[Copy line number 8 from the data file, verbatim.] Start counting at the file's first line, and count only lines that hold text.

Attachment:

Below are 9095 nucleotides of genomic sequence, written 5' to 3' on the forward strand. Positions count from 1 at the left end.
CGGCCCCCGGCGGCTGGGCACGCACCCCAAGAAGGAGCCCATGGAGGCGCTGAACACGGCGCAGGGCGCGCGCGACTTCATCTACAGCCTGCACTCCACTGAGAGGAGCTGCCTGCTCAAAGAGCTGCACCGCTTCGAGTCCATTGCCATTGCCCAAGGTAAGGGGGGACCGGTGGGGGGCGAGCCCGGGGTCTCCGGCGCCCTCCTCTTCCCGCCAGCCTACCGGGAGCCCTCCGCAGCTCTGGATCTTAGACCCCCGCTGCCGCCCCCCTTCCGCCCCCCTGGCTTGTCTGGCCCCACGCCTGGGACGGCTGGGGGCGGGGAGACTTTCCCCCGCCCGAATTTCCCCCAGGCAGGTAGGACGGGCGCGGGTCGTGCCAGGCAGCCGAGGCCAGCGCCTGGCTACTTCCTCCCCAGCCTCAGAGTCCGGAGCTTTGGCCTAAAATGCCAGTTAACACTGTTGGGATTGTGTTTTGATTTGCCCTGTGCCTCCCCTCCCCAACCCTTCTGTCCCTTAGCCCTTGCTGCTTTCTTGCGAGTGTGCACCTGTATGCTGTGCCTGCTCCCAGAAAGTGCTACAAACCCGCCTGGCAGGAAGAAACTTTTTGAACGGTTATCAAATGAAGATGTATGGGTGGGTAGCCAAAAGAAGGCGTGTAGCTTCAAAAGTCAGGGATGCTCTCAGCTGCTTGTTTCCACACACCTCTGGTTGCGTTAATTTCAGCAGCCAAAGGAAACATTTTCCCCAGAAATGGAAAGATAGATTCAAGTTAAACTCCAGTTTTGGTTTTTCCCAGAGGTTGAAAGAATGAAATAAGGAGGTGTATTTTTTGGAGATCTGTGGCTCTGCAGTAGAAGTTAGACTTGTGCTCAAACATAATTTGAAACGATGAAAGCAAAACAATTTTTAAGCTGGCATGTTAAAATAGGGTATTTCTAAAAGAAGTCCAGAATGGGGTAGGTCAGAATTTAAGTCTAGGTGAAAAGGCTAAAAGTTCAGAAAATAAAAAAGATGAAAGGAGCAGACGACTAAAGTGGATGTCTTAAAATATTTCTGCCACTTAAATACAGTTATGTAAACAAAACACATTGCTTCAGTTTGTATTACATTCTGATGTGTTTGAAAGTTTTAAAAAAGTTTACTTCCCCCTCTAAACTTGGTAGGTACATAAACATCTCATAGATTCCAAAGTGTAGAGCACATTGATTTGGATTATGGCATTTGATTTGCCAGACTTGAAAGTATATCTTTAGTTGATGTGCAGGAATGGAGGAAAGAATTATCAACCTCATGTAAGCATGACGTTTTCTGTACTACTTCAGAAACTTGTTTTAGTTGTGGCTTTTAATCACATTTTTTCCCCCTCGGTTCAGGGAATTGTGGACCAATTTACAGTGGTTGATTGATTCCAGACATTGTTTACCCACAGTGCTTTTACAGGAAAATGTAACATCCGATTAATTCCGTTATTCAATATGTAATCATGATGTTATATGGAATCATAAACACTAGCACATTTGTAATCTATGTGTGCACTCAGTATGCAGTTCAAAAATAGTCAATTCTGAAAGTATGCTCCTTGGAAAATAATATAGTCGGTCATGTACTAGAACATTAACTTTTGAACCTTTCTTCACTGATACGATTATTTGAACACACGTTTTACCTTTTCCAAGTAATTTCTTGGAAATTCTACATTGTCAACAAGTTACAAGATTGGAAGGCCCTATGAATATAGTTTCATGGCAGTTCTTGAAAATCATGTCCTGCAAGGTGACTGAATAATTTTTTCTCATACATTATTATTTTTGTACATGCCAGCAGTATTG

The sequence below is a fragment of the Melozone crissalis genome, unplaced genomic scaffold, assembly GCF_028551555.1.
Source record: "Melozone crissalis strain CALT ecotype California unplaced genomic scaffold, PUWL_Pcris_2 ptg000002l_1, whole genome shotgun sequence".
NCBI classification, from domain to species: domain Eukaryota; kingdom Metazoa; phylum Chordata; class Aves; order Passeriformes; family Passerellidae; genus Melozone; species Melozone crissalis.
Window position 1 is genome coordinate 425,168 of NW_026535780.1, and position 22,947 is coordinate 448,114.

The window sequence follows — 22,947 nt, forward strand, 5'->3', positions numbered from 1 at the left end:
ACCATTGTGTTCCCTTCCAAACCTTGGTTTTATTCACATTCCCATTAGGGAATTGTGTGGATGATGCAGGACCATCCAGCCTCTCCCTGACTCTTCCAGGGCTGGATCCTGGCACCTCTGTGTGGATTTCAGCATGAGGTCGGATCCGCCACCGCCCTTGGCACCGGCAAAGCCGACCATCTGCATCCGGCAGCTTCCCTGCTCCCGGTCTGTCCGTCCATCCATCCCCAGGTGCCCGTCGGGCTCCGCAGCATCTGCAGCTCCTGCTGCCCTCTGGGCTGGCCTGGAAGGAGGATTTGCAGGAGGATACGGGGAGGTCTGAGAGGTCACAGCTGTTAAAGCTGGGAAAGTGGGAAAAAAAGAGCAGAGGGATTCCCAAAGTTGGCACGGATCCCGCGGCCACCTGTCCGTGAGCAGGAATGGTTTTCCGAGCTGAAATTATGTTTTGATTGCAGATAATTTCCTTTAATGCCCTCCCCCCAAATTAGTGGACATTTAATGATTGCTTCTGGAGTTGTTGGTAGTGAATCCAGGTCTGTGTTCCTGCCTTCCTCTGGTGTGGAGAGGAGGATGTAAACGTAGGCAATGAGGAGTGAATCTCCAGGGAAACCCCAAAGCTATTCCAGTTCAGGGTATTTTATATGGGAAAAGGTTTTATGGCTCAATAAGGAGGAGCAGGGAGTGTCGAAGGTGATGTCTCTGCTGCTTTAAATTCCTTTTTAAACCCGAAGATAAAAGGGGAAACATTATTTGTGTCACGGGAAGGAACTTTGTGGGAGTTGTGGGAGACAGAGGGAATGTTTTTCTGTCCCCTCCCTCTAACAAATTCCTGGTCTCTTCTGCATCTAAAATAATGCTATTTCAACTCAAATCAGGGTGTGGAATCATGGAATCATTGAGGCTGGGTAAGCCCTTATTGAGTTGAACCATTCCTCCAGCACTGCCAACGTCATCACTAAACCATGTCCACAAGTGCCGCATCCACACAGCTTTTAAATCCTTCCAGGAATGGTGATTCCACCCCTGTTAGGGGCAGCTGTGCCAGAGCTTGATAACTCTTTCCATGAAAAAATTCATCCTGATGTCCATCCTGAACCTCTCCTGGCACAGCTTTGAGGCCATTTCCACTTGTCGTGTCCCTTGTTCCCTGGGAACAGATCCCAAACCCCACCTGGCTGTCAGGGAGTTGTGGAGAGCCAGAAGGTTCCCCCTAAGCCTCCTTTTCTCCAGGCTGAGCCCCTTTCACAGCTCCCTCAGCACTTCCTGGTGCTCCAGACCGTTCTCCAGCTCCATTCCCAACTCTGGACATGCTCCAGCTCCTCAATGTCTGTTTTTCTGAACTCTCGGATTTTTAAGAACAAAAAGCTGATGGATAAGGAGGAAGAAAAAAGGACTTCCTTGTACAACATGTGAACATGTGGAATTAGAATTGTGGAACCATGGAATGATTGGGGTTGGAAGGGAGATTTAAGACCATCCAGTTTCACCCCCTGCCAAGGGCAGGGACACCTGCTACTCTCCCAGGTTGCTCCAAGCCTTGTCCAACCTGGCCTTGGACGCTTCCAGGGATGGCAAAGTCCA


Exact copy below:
ACCATTGTGTTCCCTTCCAAACCTTGGTTTTATTCACATTCCCATTAGGGAATTGTGTGGATGATGCAGGACCATCCAGCCTCTCCCTGACTCTTCCAGGGCTGGATCCTGGCACCTCTGTGTGGATTTCAGCATGAGGTCGGATCCGCCACCGCCCTTGGCACCGGCAAAGCCGACCATCTGCATCCGGCAGCTTCCCTGCTCCCGGTCTGTCCGTCCATCCATCCCCAGGTGCCCGTCGGGCTCCGCAGCATCTGCAGCTCCTGCTGCCCTCTGGGCTGGCCTGGAAGGAGGATTTGCAGGAGGATACGGGGAGGTCTGAGAGGTCACAGCTGTTAAAGCTGGGAAAGTGGGAAAAAAAGAGCAGAGGGATTCCCAAAGTTGGCACGGATCCCGCGGCCACCTGTCCGTGAGCAGGAATGGTTTTCCGAGCTGAAATTATGTTTTGATTGCAGATAATTTCCTTTAATGCCCTCCCCCCAAATTAGTGGACATTTAATGATTGCTTCTGGAGTTGTTGGTAGTGAATCCAGGTCTGTGTTCCTGCCTTCCTCTGGTGTGGAGAGGAGGATGTAAACGTAGGCAATGAGGAGTGAATCTCCAGGGAAACCCCAAAGCTATTCCAGTTCAGGGTATTTTATATGGGAAAAGGTTTTATGGCTCAATAAGGAGGAGCAGGGAGTGTCGAAGGTGATGTCTCTGCTGCTTTAAATTCCTTTTTAAACCCGAAGATAAAAGGGGAAACATTATTTGTGTCACGGGAAGGAACTTTGTGGGAGTTGTGGGAGACAGAGGGAATGTTTTTCTGTCCCCTCCCTCTAACAAATTCCTGGTCTCTTCTGCATCTAAAATAATGCTATTTCAACTCAAATCAGGGTGTGGAATCATGGAATCATTGAGGCTGGGTAAGCCCTTATTGAGTTGAACCATTCCTCCAGCACTGCCAACGTCATCACTAAACCATGTCCACAAGTGCCGCATCCACACAGCTTTTAAATCCTTCCAGGAATGGTGATTCCACCCCTGTTAGGGGCAGCTGTGCCAGAGCTTGATAACTCTTTCCATGAAAAAATTCATCCTGATGTCCATCCTGAACCTCTCCTGGCACAGCTTTGAGGCCATTTCCACTTGTCGTGTCCCTTGTTCCCTGGGAACAGATCCCAAACCCCACCTGGCTGTCAGGGAGTTGTGGAGAGCCAGAAGGTTCCCCCTAAGCCTCCTTTTCTCCAGGCTGAGCCCCTTTCACAGCTCCCTCAGCACTTCCTGGTGCTCCAGACCGTTCTCCAGCTCCATTCCCAACTCTGGACATGCTCCAGCTCCTCAATGTCTGTTTTTCTGAACTCTCGGATTTTTAAGAACAAAAAGCTGATGGATAAGGAGGAAGAAAAAAGGACTTCCTTGTACAACATGTGAACATGTGGAATTAGAATTGTGGAACCATGGAATGATTGGGGTTGGAAGGGAGATTTAAGACCATCCAGTTTCACCCCCTGCCAAGGGCAGGGACACCTGCTACTCTCCCAGGTTGCTCCAAGCCTTGTCCAACCTGGCCTTGGACGCTTCCAGGGATGGCAAAGTCCA